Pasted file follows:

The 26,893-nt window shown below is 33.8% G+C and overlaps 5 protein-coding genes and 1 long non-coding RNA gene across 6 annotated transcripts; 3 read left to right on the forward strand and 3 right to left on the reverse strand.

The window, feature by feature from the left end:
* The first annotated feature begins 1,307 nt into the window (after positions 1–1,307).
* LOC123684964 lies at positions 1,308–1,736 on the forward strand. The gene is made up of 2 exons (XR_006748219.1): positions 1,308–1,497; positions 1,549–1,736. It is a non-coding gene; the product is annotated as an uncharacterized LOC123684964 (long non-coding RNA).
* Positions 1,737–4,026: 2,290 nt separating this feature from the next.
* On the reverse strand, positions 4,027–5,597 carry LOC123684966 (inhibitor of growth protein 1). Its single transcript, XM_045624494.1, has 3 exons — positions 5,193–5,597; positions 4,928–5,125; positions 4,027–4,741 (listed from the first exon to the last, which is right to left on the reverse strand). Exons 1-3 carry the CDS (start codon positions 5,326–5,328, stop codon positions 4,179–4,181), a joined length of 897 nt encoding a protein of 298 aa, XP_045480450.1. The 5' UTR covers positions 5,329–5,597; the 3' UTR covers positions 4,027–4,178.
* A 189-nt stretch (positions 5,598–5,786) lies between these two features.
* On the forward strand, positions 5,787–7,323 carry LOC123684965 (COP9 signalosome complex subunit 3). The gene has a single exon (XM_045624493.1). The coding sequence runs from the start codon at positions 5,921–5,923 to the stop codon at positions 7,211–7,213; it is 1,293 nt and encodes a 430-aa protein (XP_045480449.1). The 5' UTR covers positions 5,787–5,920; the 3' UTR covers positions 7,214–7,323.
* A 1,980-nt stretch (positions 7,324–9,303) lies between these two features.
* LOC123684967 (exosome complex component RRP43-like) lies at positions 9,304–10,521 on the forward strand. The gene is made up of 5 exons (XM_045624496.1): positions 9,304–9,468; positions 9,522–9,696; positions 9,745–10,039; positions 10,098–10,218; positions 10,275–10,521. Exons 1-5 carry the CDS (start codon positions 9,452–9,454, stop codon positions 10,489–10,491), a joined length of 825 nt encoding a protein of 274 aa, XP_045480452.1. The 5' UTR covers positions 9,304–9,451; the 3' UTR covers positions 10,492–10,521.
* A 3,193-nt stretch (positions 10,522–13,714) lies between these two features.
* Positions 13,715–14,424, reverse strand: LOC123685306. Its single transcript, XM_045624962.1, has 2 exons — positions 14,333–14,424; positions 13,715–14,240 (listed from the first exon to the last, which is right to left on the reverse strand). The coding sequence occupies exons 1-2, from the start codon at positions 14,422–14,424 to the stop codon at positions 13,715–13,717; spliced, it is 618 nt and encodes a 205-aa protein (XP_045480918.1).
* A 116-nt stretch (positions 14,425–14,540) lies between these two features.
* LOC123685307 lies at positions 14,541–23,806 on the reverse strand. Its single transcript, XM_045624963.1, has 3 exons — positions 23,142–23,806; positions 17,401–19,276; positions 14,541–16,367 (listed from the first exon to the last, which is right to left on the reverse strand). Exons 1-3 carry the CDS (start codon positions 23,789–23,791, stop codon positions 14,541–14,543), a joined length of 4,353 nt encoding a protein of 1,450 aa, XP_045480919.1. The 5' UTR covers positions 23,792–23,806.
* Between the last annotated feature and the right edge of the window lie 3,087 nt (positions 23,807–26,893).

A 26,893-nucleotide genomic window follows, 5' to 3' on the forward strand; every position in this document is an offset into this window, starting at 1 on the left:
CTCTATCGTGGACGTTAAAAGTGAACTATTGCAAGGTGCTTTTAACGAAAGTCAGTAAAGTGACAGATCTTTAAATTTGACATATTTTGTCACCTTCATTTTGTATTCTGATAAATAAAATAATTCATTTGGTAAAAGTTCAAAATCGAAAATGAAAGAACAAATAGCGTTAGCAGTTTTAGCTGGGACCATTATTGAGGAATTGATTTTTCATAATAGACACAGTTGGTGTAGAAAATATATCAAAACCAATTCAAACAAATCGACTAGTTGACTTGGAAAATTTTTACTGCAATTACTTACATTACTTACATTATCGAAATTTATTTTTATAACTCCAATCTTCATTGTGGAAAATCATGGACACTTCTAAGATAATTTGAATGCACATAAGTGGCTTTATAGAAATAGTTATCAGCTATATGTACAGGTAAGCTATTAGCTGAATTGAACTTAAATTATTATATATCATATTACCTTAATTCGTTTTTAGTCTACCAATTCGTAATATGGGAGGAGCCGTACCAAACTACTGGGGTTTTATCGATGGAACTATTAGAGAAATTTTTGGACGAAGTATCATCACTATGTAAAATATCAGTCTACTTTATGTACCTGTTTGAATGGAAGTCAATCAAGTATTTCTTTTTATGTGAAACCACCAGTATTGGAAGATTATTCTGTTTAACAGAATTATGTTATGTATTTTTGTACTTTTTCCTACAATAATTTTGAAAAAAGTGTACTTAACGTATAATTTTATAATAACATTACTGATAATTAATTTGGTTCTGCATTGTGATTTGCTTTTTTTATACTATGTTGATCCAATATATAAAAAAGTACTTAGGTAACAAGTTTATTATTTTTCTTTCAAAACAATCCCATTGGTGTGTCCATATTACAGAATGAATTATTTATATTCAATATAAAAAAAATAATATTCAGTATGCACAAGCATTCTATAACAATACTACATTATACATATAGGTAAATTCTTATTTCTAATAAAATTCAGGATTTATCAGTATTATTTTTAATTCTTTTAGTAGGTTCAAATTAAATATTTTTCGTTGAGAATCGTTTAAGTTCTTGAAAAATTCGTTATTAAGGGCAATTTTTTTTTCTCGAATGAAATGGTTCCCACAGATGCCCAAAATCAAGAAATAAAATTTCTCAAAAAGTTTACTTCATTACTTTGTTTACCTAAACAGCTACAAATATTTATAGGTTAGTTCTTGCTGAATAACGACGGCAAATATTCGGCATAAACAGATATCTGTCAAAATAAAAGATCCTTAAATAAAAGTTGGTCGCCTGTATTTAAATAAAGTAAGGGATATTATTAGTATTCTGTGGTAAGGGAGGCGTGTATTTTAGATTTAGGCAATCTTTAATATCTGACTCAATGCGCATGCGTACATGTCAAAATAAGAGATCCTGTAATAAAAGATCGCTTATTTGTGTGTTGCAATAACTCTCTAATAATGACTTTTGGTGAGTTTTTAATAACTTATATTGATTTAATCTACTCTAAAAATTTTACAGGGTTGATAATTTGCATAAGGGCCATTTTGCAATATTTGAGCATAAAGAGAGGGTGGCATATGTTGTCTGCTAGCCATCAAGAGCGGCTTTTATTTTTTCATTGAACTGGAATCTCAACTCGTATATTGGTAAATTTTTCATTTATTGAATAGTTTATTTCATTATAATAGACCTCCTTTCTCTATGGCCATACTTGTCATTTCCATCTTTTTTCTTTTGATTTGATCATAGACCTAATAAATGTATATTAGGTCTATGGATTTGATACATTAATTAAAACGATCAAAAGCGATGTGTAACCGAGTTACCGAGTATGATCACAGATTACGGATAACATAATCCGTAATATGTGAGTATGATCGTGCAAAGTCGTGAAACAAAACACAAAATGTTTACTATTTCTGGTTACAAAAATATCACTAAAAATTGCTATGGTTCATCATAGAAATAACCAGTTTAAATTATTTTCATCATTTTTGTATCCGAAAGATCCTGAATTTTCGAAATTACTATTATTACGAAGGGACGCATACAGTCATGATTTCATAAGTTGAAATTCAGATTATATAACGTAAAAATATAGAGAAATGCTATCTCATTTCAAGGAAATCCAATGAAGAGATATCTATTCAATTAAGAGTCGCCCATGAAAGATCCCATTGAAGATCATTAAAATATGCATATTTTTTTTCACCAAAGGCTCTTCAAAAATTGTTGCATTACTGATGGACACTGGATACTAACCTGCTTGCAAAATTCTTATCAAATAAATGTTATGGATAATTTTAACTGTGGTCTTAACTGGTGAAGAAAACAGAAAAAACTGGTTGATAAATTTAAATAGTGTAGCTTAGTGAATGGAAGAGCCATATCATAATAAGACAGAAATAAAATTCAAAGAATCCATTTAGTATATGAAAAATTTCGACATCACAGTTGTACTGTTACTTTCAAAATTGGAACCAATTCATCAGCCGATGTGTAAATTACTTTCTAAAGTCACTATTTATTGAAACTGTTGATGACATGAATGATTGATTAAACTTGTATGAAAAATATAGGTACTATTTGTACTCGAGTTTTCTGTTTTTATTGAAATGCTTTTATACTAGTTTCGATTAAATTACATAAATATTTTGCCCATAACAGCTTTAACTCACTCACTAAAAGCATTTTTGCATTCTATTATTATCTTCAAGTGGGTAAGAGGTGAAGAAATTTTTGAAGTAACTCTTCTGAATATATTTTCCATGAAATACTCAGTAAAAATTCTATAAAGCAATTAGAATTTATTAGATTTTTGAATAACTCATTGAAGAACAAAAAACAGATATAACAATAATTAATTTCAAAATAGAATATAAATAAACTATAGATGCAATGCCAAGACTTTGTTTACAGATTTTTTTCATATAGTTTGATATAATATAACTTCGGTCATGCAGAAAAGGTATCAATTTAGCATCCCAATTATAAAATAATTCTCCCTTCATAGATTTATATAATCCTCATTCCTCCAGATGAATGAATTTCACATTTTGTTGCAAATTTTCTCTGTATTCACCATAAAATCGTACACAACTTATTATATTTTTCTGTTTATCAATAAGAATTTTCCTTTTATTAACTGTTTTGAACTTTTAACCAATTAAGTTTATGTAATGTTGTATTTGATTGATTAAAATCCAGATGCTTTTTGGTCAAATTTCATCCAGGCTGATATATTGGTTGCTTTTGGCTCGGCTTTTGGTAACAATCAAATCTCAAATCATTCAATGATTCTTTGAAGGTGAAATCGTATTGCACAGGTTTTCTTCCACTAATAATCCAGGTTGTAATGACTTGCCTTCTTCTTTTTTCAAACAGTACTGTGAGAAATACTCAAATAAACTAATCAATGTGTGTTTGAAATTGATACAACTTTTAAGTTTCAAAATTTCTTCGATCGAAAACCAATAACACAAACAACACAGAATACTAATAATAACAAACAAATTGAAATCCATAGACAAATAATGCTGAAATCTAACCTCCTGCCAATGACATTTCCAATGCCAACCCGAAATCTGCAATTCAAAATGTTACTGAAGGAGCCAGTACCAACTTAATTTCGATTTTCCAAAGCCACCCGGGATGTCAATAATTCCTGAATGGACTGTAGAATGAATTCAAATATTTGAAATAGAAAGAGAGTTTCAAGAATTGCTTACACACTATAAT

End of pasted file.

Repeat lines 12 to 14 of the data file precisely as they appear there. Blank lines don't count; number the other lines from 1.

* Positions 13,715–14,424, reverse strand: LOC123685306. Its single transcript, XM_045624962.1, has 2 exons — positions 14,333–14,424; positions 13,715–14,240 (listed from the first exon to the last, which is right to left on the reverse strand). The coding sequence occupies exons 1-2, from the start codon at positions 14,422–14,424 to the stop codon at positions 13,715–13,717; spliced, it is 618 nt and encodes a 205-aa protein (XP_045480918.1).
* A 116-nt stretch (positions 14,425–14,540) lies between these two features.
* LOC123685307 lies at positions 14,541–23,806 on the reverse strand. Its single transcript, XM_045624963.1, has 3 exons — positions 23,142–23,806; positions 17,401–19,276; positions 14,541–16,367 (listed from the first exon to the last, which is right to left on the reverse strand). Exons 1-3 carry the CDS (start codon positions 23,789–23,791, stop codon positions 14,541–14,543), a joined length of 4,353 nt encoding a protein of 1,450 aa, XP_045480919.1. The 5' UTR covers positions 23,792–23,806.